The Korea Herald


Fukushima water fears stoke soaring salt demand

Government downplays nationwide hoarding of salt, emphasizes safety of salt sold in Korea

By Lee Yoon-seo

Published : June 18, 2023 - 15:38

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Shelves carrying salt products are left half empty at a discount store in Seo-gu, Daejeon, on Wednesday. (Yonhap) Shelves carrying salt products are left half empty at a discount store in Seo-gu, Daejeon, on Wednesday. (Yonhap)

Online transactions of salt surged by more than 800 percent in a week as Korean consumers feared the release of wastewater from the defunct Fukushima nuclear power plant into the sea could affect food safety, a recent analysis by an online tracking firm showed.

The amount of online transactions of salt products increased by 817 percent between June 7-13, compared to the same period a week earlier, according to online price comparison service provider Danawa.

Sales of salt at offline stores also surged.

Compared to the same period last year, E-mart's sales of salt from June 1 to 14 increased by 55.6 percent, while sales of sea salt jumped 118.5 percent, according to data from the nation's hypermarket chain.

At Lotte Mart, sales of salt items climbed 30 percent during the same period while those sold on online shopping mall surged sixfold.

Amid the increased demand, salt prices surged as well.

The retail price of 5 kilograms of coarse sea salt stood at 12,942 won ($10.13) as of Thursday, 64.2 percent higher than Korea's average price for salt at 7,883 won, according to the Korea Agro-Fisheries & Food Trade Corp.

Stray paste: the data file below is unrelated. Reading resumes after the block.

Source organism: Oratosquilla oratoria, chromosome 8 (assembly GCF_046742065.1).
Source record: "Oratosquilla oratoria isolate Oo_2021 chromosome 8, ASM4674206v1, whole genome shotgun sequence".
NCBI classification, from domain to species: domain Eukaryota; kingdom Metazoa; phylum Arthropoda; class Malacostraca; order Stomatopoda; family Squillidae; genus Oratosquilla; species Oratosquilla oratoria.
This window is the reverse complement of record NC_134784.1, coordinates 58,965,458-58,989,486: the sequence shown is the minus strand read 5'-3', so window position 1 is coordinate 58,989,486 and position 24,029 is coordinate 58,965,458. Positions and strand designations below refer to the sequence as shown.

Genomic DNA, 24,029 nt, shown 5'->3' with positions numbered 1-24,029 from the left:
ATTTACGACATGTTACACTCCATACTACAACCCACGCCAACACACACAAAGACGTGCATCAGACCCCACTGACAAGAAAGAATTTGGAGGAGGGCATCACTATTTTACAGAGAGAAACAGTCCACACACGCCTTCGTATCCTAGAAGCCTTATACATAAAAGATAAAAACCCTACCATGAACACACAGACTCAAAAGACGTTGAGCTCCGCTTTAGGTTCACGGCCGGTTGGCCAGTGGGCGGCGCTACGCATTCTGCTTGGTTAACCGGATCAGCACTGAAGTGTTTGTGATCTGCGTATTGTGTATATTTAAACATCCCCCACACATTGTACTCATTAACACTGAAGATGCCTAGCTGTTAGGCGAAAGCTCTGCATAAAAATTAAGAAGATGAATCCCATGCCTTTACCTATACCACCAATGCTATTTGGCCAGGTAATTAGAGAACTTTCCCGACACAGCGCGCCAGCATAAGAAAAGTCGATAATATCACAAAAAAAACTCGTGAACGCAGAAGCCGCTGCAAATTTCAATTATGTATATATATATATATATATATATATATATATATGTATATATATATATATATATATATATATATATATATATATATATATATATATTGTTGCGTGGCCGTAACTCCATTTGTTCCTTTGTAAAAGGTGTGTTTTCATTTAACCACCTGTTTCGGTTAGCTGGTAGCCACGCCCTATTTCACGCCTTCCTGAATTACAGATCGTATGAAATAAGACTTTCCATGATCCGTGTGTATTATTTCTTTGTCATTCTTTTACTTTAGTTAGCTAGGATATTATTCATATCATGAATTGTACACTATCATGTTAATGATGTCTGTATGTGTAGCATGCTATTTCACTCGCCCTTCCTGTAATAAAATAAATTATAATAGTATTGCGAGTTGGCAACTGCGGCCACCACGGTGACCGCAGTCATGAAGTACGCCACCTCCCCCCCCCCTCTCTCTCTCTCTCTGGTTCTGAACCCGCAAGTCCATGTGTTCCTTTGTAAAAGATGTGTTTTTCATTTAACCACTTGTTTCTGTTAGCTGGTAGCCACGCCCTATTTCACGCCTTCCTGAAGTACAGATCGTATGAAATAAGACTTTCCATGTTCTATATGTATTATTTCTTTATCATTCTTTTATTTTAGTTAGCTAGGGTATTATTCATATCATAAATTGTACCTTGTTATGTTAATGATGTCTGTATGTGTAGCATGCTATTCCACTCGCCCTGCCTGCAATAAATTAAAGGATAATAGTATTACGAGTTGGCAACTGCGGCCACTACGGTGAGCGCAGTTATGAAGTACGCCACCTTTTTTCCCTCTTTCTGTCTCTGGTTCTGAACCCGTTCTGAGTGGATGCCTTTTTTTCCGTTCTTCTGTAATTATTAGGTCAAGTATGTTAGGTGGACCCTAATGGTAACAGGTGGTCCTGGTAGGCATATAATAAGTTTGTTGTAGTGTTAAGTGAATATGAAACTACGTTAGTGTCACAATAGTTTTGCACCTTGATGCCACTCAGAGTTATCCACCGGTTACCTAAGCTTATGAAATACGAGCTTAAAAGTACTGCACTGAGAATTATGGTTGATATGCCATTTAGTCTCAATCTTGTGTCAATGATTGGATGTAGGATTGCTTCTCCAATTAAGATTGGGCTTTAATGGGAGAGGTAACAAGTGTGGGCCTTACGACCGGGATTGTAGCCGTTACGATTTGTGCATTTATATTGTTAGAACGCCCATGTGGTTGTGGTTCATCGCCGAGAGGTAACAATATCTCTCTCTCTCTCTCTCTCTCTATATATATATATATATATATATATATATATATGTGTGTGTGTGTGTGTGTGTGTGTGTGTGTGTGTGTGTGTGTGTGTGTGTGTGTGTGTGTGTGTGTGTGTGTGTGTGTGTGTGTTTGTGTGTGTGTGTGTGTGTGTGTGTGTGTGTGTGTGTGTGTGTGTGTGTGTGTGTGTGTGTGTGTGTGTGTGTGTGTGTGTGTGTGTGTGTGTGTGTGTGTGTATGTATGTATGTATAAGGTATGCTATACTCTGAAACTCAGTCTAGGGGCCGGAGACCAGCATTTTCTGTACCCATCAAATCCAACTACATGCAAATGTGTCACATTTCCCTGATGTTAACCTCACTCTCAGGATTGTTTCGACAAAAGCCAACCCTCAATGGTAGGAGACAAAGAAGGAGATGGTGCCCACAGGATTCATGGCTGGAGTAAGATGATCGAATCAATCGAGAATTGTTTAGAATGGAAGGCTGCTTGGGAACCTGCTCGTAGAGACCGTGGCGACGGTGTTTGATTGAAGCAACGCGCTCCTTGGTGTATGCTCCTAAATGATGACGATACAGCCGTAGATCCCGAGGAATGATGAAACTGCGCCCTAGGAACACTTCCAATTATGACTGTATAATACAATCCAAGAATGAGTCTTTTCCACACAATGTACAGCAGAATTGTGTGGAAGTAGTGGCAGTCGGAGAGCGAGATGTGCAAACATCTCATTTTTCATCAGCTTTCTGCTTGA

Despite the increased sales and prices, the Ministry of Oceans and Fisheries said via a press release that there are no visible signs of nationwide salt hoarding, given that there has only been an increase in consumer-level direct transactions. Such transactions make up only about 7 to 8 percent of total salt transactions across the country, according to the ministry.

"We believe that an increase in personal purchases will not affect the overall supply and demand as well as the prices of sea salt," said an official from the Fisheries Ministry.

"(However,) if transactions and prices continue to rise, we will consider holding nationwide discounts, after the government makes its own salt purchases," she added.

The ministry added that the reason for the recent rise in sea salt prices is more likely to have been because of the rainy season than the soaring demand, as the rain recently resulted in a decrease in production of sea salt.

"As the number of days of rainfall decreases and the amount of sunlight increases, production of sea salt is expected to recover to an average level starting June," the official said.

The Fisheries Ministry has sought to reassure Korean consumers that the salt and sea salt sold on the market are safe.

The government body said it has been conducting radiation tests at 10 salt fields every month since April, and so far, no radioactive substances have been detected.

"Even during the 2011 (Fukushima) nuclear accident, radioactive tests for sea salt were conducted 286 times, and even then, no radioactive substances had been detected in our sea salt," the official said.

The official added that from July to the end of the year, the government plans to expand the scope of radioactive inspection to 150 salt mines, which account for 50 percent of the nation's salt production.

Amid the panic buying, the Korea Consumer Agency issued a warning on Friday calling for caution. It said it has detected cases of sellers on e-commerce platforms using unconfirmed information to ramp up sales such as saying salt would be contaminated if the waste water from Fukushima is released.

"We issued a warning as it judged that it was an inappropriate sales act that deceived consumers with unconfirmed rumors and fake information," said an official from the Korea Consumer Agency.

The Japanese government has announced that it could start discharging contaminated water from the plant this summer. It would use filtration methods to weed out radioactive isotopes and dilute the contaminated water.

The water is expected to be released for about 30 years from 2023 to 2051.